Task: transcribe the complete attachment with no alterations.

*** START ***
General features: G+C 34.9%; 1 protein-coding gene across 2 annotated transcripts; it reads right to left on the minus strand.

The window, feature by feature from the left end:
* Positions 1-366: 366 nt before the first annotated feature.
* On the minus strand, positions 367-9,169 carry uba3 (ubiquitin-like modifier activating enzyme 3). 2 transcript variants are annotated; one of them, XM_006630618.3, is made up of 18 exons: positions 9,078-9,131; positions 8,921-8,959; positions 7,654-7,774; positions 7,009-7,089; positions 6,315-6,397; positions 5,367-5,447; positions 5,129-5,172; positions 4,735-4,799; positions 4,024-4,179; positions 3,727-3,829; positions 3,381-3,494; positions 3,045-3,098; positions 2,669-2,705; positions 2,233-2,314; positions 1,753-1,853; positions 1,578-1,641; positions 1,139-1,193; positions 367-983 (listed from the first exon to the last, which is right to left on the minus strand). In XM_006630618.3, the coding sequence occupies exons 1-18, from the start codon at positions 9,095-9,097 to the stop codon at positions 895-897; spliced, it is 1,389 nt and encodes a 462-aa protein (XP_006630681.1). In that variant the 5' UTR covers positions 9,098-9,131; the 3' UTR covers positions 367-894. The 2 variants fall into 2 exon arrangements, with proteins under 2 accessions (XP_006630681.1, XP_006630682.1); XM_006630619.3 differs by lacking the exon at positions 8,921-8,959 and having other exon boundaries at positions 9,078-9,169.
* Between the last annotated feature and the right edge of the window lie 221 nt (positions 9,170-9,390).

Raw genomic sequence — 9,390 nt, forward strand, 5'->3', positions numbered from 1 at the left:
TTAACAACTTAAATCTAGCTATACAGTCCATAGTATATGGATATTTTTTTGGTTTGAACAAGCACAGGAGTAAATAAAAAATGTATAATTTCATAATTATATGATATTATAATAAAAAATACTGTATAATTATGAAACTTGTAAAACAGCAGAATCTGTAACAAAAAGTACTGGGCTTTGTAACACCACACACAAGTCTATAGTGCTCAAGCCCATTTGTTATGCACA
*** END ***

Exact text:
General features: G+C 34.9%; 1 protein-coding gene across 2 annotated transcripts; it reads right to left on the minus strand.

The window, feature by feature from the left end:
* Positions 1-366: 366 nt before the first annotated feature.
* On the minus strand, positions 367-9,169 carry uba3 (ubiquitin-like modifier activating enzyme 3). 2 transcript variants are annotated; one of them, XM_006630618.3, is made up of 18 exons: positions 9,078-9,131; positions 8,921-8,959; positions 7,654-7,774; positions 7,009-7,089; positions 6,315-6,397; positions 5,367-5,447; positions 5,129-5,172; positions 4,735-4,799; positions 4,024-4,179; positions 3,727-3,829; positions 3,381-3,494; positions 3,045-3,098; positions 2,669-2,705; positions 2,233-2,314; positions 1,753-1,853; positions 1,578-1,641; positions 1,139-1,193; positions 367-983 (listed from the first exon to the last, which is right to left on the minus strand). In XM_006630618.3, the coding sequence occupies exons 1-18, from the start codon at positions 9,095-9,097 to the stop codon at positions 895-897; spliced, it is 1,389 nt and encodes a 462-aa protein (XP_006630681.1). In that variant the 5' UTR covers positions 9,098-9,131; the 3' UTR covers positions 367-894. The 2 variants fall into 2 exon arrangements, with proteins under 2 accessions (XP_006630681.1, XP_006630682.1); XM_006630619.3 differs by lacking the exon at positions 8,921-8,959 and having other exon boundaries at positions 9,078-9,169.
* Between the last annotated feature and the right edge of the window lie 221 nt (positions 9,170-9,390).

Raw genomic sequence — 9,390 nt, forward strand, 5'->3', positions numbered from 1 at the left:
TTAACAACTTAAATCTAGCTATACAGTCCATAGTATATGGATATTTTTTTGGTTTGAACAAGCACAGGAGTAAATAAAAAATGTATAATTTCATAATTATATGATATTATAATAAAAAATACTGTATAATTATGAAACTTGTAAAACAGCAGAATCTGTAACAAAAAGTACTGGGCTTTGTAACACCACACACAAGTCTATAGTGCTCAAGCCCATTTGTTATGCACA